Courageous Conversations: Moving Past Ferguson

SPRINGFIELD, Mo. -- It's been months now since the shooting and outrage in Ferguson, Missouri.
While the discussion is still fresh, KOLR10 News thought it would be good to have some courageous conversations.

We're sure here at KOLR10 that you've had likely had several conversations on Ferguson. 
Some of you have probably discussed it on social media. 

We wanted to dig a little deeper and-without trying to offend anyone- see what we learned about our country and ourselves.

We had lengthy conversations with Cheryl Clay, President of the Springfield NAACP,   Chief Paul Williams of the Springfield Police Department, Byron Klaus with the Assemblies of God Theological Seminary, Wes Pratt, MSU Equal Opportunity Officer and Dorsey Levell,  former Exec.Director of the Council of Churches

Q:  Why was Ferguson so polarizing?  Why did it divide our country along racial lines once again? 

Cheryl:  "I think all the injustice and all the inequality had simmered in Ferguson for so long that it was like a powder keg that just exploded."
Byon:  "You have one of those moments in America where we are reminded of how stark the polarity is between the way the African-American population saw that event and the way many white Americans saw that."

In Ferguson, an unarmed black male, Michael Brown, is shot and killed by a white officer, Darren Wilson.
What really happened that day in August is still a matter of heated and emotional debate.

Dorsey:   "There's a lot of talking but no listening.  This case here exploded evidently just touching the fever at the right time."

Investigations began - a grand jury was convened.
No matter what nugget of news came out, nobody listened to one another.  Cable tv debated the smallest details endlessly.  Social media exploded with conflict.

Chief Williams:  "Things spin out of control very quickly...with inaccurate, incomplete information...or just flat out bogus information."
Cheryl:  "Everyone knew about Ferguson...if you never knew about Ferguson, Missouri, you did after a couple of days."

Ultimately, Officer Wilson is cleared of wrongdoing.

Q:  So why did Ferguson set America back and re-open scars?

Some called Michael Brown a thug, who disrespected the law.
Darren Wilson was a cop fighting for his life.

Chief Williams:  "It's always been a dangerous profession."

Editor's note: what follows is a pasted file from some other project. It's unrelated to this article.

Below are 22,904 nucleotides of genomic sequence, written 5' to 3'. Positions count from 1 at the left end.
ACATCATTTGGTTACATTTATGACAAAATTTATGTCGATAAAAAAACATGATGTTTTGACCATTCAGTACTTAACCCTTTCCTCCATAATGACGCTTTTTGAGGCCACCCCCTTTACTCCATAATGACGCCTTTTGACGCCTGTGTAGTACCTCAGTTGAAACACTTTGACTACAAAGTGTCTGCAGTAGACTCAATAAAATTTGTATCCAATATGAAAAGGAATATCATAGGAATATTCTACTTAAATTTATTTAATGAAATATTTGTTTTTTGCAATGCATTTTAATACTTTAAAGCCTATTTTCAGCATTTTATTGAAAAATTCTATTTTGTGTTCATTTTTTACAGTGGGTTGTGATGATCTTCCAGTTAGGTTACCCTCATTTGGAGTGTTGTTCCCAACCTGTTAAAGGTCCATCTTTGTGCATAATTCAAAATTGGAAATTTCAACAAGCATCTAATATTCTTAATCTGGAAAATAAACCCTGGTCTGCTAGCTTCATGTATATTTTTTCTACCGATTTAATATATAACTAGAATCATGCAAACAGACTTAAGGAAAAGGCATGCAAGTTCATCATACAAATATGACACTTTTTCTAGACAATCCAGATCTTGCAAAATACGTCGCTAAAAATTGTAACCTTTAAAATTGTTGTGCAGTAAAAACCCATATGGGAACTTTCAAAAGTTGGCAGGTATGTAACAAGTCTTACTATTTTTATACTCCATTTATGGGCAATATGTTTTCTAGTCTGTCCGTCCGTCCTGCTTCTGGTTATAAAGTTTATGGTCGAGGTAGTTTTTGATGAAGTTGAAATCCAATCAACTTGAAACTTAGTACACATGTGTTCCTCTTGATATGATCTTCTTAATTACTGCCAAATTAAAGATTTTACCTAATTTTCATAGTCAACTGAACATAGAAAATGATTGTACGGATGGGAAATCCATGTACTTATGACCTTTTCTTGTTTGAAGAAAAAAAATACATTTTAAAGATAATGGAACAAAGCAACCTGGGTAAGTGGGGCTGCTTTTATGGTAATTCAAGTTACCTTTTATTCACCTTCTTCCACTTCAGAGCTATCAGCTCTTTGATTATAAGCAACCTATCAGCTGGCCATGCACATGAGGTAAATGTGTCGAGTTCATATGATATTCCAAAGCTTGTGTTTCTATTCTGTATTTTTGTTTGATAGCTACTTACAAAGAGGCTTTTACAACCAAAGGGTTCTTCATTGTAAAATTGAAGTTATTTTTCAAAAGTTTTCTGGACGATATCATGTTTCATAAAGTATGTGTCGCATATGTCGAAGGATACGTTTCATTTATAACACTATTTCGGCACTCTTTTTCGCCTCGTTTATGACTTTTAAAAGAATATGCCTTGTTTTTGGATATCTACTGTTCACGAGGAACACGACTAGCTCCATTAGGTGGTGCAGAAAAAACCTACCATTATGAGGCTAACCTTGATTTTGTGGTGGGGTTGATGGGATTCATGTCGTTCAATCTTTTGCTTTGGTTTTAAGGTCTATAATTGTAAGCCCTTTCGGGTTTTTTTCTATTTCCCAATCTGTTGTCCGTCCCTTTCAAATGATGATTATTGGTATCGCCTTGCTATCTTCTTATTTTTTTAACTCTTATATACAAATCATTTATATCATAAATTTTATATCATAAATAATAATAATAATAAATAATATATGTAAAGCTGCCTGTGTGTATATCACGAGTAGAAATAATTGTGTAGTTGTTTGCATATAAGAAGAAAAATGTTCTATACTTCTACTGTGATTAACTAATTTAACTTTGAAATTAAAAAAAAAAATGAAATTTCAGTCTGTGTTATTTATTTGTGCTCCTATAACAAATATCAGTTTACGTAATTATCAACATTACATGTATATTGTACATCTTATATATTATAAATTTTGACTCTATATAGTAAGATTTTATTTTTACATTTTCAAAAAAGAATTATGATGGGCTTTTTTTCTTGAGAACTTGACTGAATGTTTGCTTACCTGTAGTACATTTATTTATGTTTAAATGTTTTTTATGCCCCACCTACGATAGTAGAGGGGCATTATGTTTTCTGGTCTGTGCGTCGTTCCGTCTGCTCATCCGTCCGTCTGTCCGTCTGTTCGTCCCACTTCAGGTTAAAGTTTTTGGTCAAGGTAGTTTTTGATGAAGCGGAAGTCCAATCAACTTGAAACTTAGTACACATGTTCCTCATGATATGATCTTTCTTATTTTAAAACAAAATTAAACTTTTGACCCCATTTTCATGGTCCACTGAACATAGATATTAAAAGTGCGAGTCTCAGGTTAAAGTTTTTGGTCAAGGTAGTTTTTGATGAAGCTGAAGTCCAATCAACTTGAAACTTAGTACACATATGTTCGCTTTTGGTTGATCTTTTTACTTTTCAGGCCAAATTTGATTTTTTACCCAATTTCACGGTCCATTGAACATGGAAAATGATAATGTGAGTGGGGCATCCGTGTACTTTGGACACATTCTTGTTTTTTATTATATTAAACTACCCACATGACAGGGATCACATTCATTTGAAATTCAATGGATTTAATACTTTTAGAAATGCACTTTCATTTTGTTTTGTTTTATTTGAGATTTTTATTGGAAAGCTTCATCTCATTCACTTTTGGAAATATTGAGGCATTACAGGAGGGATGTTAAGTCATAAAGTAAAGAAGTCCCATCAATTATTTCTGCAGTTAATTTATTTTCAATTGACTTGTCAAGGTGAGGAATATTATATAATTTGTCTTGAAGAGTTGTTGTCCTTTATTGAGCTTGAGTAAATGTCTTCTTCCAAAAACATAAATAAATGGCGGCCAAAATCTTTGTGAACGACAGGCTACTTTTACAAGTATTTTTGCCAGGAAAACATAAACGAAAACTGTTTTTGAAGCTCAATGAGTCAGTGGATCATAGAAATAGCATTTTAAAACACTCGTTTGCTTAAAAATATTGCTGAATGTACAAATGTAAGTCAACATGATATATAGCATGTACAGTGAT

Dorsey:  "He wasn't quite the young man they wanted you to believe he was."

Others saw the vestiges of historical racism reignited.

Wes:  "The perception of many black people is justice was not going to be done...justice won't be done when there's a situation involving a cop and a black person..."
Byron:  "All too often there are these tragic situations occur which seem to the African-American community to demonstrate that nothing much has changed." 
Chief Williams:  "Race relations..a black-white issue...is probably not something we are going to resolve or will resolve in during my lifetime...we make inroads and we make progress but it is still an underlying issue in the United States..."

And the issue erupted on the streets of Ferguson.  Riots, looting, military style police, tear gas.
It quickly ignited a national debate, while the world watched on live tv.

Amazingly, there was no loss of life throughout the Ferguson riots.
No loss of life during the first days of rioting in August.
No loss of life with the grand jury verdict in November.

Q:  But what loss did our country endure?

Byron:  "We don't remember history well.  For white Americans we are quick to say well, we dealt with that stuff.  For African-Americans, all to often, they have forgotten the legacy of Rosa Parks. who responded to pure evil with resolve.  And with graciousness and paid a price that subsequent generations have forgotten."


Now that Ferguson has passed, other incidents continue to re-ignite these strong passions.
The fatal chokehold of a black man by police in New York.
The fatal shooting of a teen by Cleveland police pointing a toy gun made to look like a real gun.

Cheryl:   "Forty years ago I had the talk with my sons...to tell them how they were to act when they were stopped by the police.  I have a grandson who will be 21 this year. 40 years later I'm still giving that same discussion, because I want them to come back home to me at night."

Chief Williams:   "In some ways it's frustrating that people around the country are doing what they accuse police officers of doing all the time which is generalizing  and taking an incident or a particular person and saying that's how everybody is.  We guard against that in law enforcement, say everybody deal with each situation differently...and don't over-generalize because someone looks or acts a certain way."

Did any of our discussions on Ferguson move America forward?
Did any of us stop and think about our viewpoints, our mindsets? 

Wes: "It's easy to go out here and march and demonstrate and shut the freeways down, but going to work, dealing with the public policy issues, engaging people in your community, but how can we find a way to get past the bias?  How can we, how can I,  recognize the fact that I'm biased, so that I check how i react."

How we react will determine our future.

Dorsey:  "We'll have to work at it at both ends...we'll have to work on it from the blacks prejudiced against whites and the whites against blacks.  Cause it cuts both ways."
Byron: "There is no doubt that events like Ferguson, remind us that we have unfinished business."
Cheryl:   "You have to continue to have hope...because if you take away a hope and a dream...you have nothing. You have nothing left. So what does that say for our nation?"


Its easy to talk about race, but much harder to find solutions.

All this week and next, KOLR10 News hopes to get from the talking to the "doing" stage. 
We'll introduce you to some people who will share how to begin a courageous conversation.

 

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